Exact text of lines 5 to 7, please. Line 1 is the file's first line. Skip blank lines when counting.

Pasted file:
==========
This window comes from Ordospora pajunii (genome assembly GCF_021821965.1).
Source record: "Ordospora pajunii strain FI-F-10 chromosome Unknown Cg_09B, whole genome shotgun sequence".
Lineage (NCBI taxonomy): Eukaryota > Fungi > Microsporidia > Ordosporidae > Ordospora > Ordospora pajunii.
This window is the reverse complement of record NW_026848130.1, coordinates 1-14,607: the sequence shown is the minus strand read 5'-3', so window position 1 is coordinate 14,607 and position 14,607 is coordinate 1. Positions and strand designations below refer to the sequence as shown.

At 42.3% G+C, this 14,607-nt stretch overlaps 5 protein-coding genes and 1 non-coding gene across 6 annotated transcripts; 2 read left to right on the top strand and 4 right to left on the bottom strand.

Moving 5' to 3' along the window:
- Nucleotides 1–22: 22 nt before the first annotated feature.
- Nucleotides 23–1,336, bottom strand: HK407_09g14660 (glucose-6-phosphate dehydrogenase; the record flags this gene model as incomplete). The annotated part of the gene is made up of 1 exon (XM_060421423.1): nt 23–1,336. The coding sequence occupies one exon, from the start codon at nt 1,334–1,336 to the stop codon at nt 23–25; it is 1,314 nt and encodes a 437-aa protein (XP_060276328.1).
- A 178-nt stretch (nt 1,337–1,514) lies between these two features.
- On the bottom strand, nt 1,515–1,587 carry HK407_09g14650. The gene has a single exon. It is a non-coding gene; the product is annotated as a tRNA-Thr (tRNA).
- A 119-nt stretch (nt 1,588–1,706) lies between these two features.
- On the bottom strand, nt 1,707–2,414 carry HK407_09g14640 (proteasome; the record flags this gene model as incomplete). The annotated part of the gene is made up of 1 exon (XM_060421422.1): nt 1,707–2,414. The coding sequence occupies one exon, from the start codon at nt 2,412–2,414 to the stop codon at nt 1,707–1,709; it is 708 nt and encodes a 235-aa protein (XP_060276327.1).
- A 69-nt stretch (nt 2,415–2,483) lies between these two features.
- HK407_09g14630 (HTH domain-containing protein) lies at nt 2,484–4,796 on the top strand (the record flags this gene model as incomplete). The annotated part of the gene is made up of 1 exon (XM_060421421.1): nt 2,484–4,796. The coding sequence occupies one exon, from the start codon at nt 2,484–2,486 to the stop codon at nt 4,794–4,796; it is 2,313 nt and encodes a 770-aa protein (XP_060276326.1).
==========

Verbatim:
At 42.3% G+C, this 14,607-nt stretch overlaps 5 protein-coding genes and 1 non-coding gene across 6 annotated transcripts; 2 read left to right on the top strand and 4 right to left on the bottom strand.

Moving 5' to 3' along the window:
- Nucleotides 1–22: 22 nt before the first annotated feature.